While implying an outlandish comedy that takes some risks in its approach to comedy, Fighting With My Family is far from the laugh out loud comedy its title suggests. This is far more conventional than most would expect and while some smaller moments work on a dramatic level its hard to find the core of this tale, one that should have more guts and finds itself stuck within familiar character arcs are rote storytelling. Director Stephen Merchant while well versed in the kind of playful British comedy that should work here gets bogged down in the simplicity of his script and the rest of production suffers because of it.
Telling the true story of Saraya ‘Paige’ Bevis (Florence Pugh), an amateur wrestler who is given the opportunity to join the WWE along with her brother Zac (Jack Lowden). A rare chance leads her to a world she doesn’t understand away from her family and the community she had been born into thanks to the people around her. While she is trying to live up to her family and what they expect of her she must decide who she is and if what she wants meshes with her family’s expectations of her.
While the real life story Fighting With My Family is based around is uniquely singular, the way it is approached is remarkably reductive. pigeonholed into the role of family friendly drama, Paige’s story is more than the tale of a young woman’s personal growth, yet it never feels like it. Stuck telling a story that rarely moves out of the usual tired plot threads and feel good montages of the average sports film, Merchant is too straight-laced in his approach and his’ trendsetting’ story never has the vibrancy or adventure it demands you see in it. While there is a hidden story about class, snobbery and people’s preconceived notions of others, it is buried underneath a mask of light comedy and forced drama.
While the duo of Pugh and Lowden inject some much-needed soul into a film severely lacking in passion they are overburdened with a paint by numbers script that seems more interested in adding family orientated light comedy into a tale that needs a little edge but is too frightened to reach for. Paige and Zac make moments within the story work thanks to some delicate character work but Paige and Zac’s stories feel far apart from each other, never linked into the grander picture. While the film requests you connect their stories, finding empathy for each other through their shared experiences, but they aren’t shared, they never feel like the family Merchant has built into the bones of this tale.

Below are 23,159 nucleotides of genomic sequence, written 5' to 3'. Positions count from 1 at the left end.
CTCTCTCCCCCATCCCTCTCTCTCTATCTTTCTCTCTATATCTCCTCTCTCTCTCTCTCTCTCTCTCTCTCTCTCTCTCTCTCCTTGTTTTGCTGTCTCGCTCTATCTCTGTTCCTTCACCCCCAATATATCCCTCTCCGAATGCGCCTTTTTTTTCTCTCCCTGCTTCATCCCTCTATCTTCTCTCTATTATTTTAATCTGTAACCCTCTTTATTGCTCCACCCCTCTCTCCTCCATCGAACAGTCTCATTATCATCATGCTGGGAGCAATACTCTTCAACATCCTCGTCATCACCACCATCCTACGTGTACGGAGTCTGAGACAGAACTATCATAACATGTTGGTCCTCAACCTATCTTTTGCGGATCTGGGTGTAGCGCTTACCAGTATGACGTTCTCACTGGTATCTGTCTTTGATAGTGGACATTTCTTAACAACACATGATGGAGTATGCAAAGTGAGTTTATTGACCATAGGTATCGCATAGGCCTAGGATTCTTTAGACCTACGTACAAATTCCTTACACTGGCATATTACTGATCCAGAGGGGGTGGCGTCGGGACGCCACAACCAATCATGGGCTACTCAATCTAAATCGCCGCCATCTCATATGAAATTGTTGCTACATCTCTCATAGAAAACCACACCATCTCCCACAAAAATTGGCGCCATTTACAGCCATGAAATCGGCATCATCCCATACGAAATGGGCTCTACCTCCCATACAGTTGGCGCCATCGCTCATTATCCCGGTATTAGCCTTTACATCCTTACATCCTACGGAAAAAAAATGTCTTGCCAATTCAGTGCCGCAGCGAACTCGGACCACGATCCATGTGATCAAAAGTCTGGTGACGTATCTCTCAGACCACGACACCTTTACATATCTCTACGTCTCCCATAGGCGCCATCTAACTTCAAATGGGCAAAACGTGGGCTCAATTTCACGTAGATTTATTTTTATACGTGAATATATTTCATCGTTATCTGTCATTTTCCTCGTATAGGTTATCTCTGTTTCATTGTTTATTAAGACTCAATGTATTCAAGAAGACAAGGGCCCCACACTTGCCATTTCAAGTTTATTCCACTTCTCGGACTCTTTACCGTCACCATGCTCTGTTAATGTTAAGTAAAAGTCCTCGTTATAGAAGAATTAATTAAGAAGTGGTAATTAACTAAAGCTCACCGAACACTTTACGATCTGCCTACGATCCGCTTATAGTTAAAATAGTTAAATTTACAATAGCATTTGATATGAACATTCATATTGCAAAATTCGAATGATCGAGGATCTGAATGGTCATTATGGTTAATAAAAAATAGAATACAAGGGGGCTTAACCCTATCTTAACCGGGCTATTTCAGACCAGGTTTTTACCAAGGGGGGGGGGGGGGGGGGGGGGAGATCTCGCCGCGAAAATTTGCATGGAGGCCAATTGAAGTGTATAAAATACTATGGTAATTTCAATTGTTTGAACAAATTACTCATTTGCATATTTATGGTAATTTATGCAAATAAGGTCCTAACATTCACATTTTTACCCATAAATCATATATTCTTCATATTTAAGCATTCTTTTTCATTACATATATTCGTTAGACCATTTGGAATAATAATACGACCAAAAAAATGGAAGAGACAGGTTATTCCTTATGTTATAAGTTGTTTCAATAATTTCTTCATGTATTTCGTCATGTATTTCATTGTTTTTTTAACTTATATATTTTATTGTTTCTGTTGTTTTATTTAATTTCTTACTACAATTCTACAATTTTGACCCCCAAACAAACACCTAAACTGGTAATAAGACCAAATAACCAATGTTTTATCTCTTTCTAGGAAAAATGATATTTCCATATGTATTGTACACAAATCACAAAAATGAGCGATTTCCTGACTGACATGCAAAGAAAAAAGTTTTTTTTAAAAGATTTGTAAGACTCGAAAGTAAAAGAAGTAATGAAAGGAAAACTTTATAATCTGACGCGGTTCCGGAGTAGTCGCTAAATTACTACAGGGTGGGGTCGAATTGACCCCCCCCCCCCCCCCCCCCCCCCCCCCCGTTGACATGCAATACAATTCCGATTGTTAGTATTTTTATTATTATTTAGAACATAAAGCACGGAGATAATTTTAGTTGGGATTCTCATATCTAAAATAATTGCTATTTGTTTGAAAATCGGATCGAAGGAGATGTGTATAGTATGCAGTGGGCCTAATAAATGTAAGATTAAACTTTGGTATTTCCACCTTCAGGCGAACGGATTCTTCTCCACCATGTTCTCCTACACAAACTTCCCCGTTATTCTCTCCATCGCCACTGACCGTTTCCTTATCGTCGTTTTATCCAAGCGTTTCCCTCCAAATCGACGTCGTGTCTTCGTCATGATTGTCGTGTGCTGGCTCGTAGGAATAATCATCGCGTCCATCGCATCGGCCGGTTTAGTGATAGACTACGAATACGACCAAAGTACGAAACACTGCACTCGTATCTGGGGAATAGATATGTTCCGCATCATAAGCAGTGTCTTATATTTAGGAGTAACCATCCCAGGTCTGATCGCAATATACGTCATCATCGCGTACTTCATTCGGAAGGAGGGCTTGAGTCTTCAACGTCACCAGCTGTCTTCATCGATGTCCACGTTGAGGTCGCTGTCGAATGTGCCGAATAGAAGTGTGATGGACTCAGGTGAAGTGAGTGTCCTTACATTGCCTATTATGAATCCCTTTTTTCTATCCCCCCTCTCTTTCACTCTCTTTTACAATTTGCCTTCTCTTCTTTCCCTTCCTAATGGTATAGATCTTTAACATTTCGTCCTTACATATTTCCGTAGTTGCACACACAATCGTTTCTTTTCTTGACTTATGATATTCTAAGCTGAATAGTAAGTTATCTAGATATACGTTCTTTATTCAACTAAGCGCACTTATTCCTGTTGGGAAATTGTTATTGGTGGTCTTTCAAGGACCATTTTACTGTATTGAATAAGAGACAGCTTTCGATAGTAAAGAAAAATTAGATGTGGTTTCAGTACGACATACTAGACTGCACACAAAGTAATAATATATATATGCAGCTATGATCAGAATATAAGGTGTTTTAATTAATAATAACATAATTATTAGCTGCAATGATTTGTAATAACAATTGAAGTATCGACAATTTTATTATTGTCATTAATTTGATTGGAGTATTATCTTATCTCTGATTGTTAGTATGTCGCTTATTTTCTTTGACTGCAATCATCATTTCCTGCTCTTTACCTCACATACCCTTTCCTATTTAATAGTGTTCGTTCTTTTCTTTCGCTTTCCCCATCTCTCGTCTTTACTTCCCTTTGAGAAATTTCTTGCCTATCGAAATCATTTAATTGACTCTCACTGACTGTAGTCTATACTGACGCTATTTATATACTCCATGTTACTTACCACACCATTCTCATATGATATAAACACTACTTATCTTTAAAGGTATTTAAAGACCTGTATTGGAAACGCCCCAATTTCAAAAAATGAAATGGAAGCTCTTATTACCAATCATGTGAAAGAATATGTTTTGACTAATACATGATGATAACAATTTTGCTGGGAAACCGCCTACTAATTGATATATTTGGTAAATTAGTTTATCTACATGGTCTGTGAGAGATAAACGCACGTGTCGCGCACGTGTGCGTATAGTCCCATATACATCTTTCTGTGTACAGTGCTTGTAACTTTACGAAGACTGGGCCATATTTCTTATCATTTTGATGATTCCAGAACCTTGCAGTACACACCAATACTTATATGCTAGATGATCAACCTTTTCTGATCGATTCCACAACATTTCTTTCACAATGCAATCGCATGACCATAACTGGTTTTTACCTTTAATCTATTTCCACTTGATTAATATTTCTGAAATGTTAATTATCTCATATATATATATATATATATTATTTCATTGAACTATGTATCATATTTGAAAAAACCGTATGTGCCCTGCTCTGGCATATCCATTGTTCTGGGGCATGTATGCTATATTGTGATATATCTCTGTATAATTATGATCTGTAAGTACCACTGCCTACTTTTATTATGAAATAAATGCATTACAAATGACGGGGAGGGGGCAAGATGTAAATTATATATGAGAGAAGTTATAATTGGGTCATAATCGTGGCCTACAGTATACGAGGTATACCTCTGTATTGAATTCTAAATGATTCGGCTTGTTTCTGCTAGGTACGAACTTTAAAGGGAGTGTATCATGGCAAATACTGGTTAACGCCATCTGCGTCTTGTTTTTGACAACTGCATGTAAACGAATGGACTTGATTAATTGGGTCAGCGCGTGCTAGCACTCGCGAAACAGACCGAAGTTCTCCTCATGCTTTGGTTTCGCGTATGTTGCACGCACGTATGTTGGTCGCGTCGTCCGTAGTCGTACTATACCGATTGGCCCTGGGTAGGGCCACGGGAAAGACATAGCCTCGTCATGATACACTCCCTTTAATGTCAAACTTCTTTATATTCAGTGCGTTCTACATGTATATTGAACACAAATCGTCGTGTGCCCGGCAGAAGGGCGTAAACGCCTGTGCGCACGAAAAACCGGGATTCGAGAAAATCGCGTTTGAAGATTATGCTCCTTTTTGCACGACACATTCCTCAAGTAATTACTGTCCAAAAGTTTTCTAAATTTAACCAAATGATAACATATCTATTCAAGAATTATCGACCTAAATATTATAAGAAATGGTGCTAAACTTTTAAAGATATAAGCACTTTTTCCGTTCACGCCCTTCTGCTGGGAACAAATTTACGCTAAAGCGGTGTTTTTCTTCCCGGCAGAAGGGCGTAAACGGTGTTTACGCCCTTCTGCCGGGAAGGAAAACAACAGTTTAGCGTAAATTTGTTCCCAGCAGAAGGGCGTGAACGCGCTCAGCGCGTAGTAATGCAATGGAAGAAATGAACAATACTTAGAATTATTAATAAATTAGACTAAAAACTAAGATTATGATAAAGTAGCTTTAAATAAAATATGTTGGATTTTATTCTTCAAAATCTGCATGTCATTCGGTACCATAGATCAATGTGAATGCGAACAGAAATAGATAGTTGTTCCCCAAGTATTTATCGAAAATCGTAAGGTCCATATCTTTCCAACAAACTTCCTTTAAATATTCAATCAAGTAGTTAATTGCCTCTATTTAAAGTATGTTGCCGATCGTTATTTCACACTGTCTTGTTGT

While Pugh wants to let loose and give in to Paige’s daring yet constricted personality, Merchant wants her to grow on his timetable, not naturally within his story. For a fish out of water story, Paige is oddly protected and contained, never really embracing the difficulty of her impressive rise to fame. Backed up by a woefully underused Lena Headey and a painfully dull Nick Frost as her parents, Fighting With My Family fills out its ranks as an ensemble comedy, never a drama. The plot construction leads to imbalances and while the films darker moments are sullied by overly cutesy comedy. More often than not meeting in the middle, this is the definition of the word dramedy but it aspires to so much more, something the dramedy descriptor stops it from becoming.
The irony of this larger than life tale is that the film feels too small. Merchant’s characters never link into the bigger picture, the jokes feel too minimalist, never striving for the darker joke, just the serviceable one. Despite a wide open heart, this lacks the power that should come with the kind of emotions Merchant is playing with. A reel of the real life people the film is based around fills out the closing credits and while it is nice to see where these people came from, it is hard not to notice how the people witnessed here are far more fascinating than the characters we got. When you find the people shown for three minutes at the end of a film are more dynamic than the ones you have spent over two hours with, you unfortunately have to admit that something has gone drastically wrong.